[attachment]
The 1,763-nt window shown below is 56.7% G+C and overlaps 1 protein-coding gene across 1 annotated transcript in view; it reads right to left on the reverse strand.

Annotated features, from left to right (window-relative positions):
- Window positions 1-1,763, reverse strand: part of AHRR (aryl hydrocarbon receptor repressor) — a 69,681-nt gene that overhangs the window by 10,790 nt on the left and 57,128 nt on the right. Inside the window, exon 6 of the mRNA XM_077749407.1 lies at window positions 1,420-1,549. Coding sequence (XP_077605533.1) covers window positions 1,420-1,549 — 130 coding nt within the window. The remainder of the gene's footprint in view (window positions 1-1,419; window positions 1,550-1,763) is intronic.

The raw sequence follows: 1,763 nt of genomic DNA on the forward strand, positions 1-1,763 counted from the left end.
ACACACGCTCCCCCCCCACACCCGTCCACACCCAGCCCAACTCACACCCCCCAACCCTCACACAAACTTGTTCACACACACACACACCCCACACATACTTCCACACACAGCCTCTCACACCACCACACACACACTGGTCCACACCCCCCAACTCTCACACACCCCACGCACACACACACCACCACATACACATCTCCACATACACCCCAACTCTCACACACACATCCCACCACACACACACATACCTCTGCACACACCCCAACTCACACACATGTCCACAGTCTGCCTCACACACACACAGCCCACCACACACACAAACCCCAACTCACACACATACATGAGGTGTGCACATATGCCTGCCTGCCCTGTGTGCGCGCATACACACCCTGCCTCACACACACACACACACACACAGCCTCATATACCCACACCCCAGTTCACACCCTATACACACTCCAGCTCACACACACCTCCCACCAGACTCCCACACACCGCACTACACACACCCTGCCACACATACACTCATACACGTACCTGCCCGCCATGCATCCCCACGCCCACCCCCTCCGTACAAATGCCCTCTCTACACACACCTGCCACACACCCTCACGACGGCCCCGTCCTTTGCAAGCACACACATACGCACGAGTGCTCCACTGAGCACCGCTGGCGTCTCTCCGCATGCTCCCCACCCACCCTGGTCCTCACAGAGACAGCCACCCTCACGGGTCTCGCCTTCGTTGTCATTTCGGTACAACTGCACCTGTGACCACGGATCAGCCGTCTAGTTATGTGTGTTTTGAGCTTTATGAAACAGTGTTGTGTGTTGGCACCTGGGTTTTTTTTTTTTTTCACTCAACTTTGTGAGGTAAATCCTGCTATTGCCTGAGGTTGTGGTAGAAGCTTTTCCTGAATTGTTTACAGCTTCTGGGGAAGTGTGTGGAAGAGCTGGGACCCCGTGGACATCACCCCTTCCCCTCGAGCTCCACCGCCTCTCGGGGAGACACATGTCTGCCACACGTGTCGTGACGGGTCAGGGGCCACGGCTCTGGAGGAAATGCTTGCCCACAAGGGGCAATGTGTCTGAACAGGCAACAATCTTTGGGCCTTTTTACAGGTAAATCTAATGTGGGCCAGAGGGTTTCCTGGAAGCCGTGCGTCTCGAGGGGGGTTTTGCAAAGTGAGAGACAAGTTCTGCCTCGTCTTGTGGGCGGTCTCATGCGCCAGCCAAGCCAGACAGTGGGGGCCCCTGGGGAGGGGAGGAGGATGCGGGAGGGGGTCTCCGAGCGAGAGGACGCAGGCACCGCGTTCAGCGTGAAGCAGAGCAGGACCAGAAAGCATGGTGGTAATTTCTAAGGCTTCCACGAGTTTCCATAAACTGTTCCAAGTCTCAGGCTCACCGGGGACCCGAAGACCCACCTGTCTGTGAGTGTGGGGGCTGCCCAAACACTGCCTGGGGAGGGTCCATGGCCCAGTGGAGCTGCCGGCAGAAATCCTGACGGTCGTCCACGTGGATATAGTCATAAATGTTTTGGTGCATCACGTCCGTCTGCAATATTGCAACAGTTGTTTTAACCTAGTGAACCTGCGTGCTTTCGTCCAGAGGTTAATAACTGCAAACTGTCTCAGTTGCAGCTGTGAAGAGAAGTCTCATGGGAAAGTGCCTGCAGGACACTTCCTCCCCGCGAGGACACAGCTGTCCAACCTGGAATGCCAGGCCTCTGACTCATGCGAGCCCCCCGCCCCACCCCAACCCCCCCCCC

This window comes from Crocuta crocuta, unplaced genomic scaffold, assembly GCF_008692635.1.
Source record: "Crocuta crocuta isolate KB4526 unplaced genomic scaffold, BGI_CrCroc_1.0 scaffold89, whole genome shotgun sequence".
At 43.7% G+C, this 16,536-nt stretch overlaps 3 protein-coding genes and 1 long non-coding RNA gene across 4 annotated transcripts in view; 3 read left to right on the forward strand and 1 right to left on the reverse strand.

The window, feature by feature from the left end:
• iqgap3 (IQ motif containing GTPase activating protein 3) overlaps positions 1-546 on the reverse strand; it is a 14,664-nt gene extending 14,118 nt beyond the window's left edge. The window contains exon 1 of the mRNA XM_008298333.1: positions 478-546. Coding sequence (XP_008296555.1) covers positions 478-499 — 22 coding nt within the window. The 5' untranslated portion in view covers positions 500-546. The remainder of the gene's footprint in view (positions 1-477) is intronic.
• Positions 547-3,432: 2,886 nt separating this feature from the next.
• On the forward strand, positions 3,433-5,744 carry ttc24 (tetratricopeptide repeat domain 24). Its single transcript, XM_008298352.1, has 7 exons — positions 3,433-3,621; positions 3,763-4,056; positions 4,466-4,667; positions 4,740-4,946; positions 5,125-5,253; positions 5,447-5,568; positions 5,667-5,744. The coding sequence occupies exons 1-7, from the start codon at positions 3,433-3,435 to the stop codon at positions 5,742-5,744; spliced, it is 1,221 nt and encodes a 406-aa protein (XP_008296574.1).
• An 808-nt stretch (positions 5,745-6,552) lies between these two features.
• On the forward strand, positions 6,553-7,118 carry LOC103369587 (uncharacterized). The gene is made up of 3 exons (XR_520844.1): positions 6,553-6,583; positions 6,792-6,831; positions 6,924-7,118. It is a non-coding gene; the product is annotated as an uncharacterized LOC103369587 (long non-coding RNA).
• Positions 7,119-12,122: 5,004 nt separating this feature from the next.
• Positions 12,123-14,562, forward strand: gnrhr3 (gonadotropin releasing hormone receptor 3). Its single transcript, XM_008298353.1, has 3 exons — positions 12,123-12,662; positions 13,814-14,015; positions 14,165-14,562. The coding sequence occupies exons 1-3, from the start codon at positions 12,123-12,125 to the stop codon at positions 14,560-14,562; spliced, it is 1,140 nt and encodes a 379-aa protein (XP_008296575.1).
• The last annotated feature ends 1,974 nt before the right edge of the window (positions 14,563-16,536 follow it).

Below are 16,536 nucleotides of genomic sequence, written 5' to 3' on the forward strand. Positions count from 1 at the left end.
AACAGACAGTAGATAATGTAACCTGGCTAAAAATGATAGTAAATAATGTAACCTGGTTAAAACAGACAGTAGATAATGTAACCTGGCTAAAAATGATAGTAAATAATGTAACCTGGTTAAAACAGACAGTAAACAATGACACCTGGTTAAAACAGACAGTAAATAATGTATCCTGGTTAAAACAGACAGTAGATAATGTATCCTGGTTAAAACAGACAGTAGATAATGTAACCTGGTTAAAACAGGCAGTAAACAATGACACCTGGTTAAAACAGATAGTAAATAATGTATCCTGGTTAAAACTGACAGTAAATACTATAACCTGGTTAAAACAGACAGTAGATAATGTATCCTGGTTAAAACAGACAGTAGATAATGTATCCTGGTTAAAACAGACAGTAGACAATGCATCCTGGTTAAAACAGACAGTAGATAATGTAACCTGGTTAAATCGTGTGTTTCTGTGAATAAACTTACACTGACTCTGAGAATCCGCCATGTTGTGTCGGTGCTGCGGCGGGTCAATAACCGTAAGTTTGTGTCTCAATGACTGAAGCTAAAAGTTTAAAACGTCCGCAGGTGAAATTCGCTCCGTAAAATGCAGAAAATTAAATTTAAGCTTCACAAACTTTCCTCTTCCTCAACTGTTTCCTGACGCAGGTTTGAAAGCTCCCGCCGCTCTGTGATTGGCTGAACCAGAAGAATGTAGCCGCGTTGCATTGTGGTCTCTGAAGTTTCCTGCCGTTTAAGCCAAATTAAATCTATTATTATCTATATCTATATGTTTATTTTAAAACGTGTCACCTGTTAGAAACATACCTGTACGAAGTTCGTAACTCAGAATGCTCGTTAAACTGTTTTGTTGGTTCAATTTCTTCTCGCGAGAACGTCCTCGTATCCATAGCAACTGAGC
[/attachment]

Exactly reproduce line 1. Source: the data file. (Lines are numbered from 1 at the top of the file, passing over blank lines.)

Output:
The 1,763-nt window shown below is 56.7% G+C and overlaps 1 protein-coding gene across 1 annotated transcript in view; it reads right to left on the reverse strand.